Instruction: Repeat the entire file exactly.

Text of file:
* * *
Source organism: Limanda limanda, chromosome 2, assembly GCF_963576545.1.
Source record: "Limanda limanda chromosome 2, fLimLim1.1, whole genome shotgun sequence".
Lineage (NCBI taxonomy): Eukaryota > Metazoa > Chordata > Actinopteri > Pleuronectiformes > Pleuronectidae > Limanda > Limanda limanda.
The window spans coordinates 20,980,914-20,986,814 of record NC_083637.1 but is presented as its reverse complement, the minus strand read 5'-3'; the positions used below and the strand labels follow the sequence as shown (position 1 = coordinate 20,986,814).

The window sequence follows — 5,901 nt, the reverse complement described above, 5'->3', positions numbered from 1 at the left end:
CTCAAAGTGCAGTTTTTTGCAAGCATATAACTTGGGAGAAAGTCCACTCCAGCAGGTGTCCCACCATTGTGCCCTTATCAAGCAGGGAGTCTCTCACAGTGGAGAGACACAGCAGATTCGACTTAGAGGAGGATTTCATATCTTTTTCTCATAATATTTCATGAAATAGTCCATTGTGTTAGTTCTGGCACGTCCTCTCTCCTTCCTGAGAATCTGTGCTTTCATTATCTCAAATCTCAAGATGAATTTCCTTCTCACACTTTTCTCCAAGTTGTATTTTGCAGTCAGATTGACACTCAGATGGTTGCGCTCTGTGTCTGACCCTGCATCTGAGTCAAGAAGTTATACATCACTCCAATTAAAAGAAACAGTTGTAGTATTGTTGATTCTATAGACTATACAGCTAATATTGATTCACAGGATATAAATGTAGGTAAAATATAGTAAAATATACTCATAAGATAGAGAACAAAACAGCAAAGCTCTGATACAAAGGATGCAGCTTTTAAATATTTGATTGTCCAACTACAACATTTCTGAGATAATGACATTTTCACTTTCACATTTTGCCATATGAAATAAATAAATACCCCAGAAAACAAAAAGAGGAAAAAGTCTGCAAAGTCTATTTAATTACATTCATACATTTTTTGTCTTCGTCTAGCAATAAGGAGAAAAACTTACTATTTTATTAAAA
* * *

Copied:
Source organism: Limanda limanda, chromosome 2, assembly GCF_963576545.1.
Source record: "Limanda limanda chromosome 2, fLimLim1.1, whole genome shotgun sequence".
Lineage (NCBI taxonomy): Eukaryota > Metazoa > Chordata > Actinopteri > Pleuronectiformes > Pleuronectidae > Limanda > Limanda limanda.
The window spans coordinates 20,980,914-20,986,814 of record NC_083637.1 but is presented as its reverse complement, the minus strand read 5'-3'; the positions used below and the strand labels follow the sequence as shown (position 1 = coordinate 20,986,814).

The window sequence follows — 5,901 nt, the reverse complement described above, 5'->3', positions numbered from 1 at the left end:
CTCAAAGTGCAGTTTTTTGCAAGCATATAACTTGGGAGAAAGTCCACTCCAGCAGGTGTCCCACCATTGTGCCCTTATCAAGCAGGGAGTCTCTCACAGTGGAGAGACACAGCAGATTCGACTTAGAGGAGGATTTCATATCTTTTTCTCATAATATTTCATGAAATAGTCCATTGTGTTAGTTCTGGCACGTCCTCTCTCCTTCCTGAGAATCTGTGCTTTCATTATCTCAAATCTCAAGATGAATTTCCTTCTCACACTTTTCTCCAAGTTGTATTTTGCAGTCAGATTGACACTCAGATGGTTGCGCTCTGTGTCTGACCCTGCATCTGAGTCAAGAAGTTATACATCACTCCAATTAAAAGAAACAGTTGTAGTATTGTTGATTCTATAGACTATACAGCTAATATTGATTCACAGGATATAAATGTAGGTAAAATATAGTAAAATATACTCATAAGATAGAGAACAAAACAGCAAAGCTCTGATACAAAGGATGCAGCTTTTAAATATTTGATTGTCCAACTACAACATTTCTGAGATAATGACATTTTCACTTTCACATTTTGCCATATGAAATAAATAAATACCCCAGAAAACAAAAAGAGGAAAAAGTCTGCAAAGTCTATTTAATTACATTCATACATTTTTTGTCTTCGTCTAGCAATAAGGAGAAAAACTTACTATTTTATTAAAA